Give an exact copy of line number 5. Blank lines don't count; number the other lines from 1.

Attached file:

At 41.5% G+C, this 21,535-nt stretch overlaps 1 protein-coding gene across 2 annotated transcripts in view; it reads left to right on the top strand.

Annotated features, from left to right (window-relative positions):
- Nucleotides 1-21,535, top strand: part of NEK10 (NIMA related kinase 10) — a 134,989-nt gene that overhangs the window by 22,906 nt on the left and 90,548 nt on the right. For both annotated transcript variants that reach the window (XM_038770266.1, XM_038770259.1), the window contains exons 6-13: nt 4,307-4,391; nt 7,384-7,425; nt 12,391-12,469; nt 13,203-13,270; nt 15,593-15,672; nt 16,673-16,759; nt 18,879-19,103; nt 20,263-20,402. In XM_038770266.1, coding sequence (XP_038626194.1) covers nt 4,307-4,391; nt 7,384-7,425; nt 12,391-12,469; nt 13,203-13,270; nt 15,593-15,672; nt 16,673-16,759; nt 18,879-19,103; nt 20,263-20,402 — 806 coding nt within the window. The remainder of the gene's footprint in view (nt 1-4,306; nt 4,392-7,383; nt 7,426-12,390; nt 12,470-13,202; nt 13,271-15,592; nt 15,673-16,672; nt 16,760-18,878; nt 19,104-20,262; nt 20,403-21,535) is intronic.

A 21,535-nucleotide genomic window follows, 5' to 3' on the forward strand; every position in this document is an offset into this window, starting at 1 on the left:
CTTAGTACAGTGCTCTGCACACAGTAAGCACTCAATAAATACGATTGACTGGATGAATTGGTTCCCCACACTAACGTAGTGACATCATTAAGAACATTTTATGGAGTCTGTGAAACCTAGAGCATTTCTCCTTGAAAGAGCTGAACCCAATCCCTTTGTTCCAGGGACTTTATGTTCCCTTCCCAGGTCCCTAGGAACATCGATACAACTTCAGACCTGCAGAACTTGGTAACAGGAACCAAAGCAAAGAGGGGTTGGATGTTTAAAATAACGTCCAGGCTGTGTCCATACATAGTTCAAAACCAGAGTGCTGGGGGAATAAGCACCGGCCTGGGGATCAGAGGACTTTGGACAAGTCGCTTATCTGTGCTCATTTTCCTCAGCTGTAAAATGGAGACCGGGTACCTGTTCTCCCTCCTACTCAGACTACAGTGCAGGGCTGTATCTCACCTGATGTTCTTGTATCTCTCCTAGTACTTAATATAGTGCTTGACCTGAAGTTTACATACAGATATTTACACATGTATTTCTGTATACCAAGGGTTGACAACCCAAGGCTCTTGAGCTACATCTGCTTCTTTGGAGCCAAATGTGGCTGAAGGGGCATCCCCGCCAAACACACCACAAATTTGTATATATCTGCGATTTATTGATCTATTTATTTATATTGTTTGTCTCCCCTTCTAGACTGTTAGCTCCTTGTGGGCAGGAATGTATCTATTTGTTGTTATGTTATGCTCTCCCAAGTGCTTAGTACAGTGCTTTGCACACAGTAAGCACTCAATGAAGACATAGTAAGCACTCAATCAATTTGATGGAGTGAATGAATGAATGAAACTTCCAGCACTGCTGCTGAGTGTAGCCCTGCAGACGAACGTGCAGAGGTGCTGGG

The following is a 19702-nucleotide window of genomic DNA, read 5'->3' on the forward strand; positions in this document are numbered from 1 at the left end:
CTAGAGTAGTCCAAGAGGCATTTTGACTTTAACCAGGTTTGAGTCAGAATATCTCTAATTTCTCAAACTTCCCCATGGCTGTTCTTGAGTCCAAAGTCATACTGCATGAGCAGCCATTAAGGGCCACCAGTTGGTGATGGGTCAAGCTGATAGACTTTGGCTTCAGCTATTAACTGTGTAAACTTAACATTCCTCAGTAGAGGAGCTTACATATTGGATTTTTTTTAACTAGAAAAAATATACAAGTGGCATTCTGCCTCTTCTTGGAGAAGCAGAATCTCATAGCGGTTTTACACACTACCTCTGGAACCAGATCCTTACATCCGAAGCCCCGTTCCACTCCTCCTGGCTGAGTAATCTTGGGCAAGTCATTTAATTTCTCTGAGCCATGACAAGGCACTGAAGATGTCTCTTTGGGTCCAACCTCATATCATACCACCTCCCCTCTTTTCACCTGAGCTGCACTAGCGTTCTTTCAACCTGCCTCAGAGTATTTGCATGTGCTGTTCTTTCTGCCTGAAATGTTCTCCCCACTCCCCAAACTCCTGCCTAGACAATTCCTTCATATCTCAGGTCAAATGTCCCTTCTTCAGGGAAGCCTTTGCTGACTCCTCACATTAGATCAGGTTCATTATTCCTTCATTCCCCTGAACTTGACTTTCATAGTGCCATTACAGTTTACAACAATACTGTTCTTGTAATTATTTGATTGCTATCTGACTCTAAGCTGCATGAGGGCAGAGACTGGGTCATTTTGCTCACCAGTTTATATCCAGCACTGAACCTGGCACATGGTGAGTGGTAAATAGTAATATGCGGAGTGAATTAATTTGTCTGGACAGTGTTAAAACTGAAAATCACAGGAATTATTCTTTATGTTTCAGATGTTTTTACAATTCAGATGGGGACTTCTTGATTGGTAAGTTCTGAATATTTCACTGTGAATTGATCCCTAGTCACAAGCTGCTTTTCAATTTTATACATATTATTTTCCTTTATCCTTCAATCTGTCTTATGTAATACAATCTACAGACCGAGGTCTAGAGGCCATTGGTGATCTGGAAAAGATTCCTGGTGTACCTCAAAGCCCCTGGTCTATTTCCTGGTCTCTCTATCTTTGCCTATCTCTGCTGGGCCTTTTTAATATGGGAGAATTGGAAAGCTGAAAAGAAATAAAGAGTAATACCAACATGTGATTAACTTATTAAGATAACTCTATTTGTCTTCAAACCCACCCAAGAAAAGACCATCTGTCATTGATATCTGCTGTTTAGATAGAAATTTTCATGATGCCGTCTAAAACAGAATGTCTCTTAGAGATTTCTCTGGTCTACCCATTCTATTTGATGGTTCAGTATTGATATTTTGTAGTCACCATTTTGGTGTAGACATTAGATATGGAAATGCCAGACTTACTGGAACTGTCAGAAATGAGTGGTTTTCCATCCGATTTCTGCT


CTTAGTACAGTGCTCTGCACACAGTAAGCACTCAATAAATACGATTGACTGGATGAATTGGTTCCCCACACTAACGTAGTGACATCATTAAGAACATTTTATGGAGTCTGTGAAACCTAGAGCATTTCTCCTTGAAAGAGCTGAACCCAATCCCTTTGTTCCAGGGACTTTATGTTCCCTTCCCAGGTCCCTAGGAACATCGATACAACTTCAGACCTGCAGAACTTGGTAACAGGAACCAAAGCAAAGAGGGGTTGGATGTTTAAAATAACGTCCAGGCTGTGTCCATACATAGTTCAAAACCAGAGTGCTGGGGGAATAAGCACCGGCCTGGGGATCAGAGGACTTTGGACAAGTCGCTTATCTGTGCTCATTTTCCTCAGCTGTAAAATGGAGACCGGGTACCTGTTCTCCCTCCTACTCAGACTACAGTGCAGGGCTGTATCTCACCTGATGTTCTTGTATCTCTCCTAGTACTTAATATAGTGCTTGACCTGAAGTTTACATACAGATATTTACACATGTATTTCTGTATACCAAGGGTTGACAACCCAAGGCTCTTGAGCTACATCTGCTTCTTTGGAGCCAAATGTGGCTGAAGGGGCATCCCCGCCAAACACACCACAAATTTGTATATATCTGCGATTTATTGATCTATTTATTTATATTGTTTGTCTCCCCTTCTAGACTGTTAGCTCCTTGTGGGCAGGAATGTATCTATTTGTTGTTATGTTATGCTCTCCCAAGTGCTTAGTACAGTGCTTTGCACACAGTAAGCACTCAATGAAGACATAGTAAGCACTCAATCAATTTGATGGAGTGAATGAATGAATGAAACTTCCAGCACTGCTGCTGAGTGTAGCCCTGCAGACGAACGTGCAGAGGTGCTGGG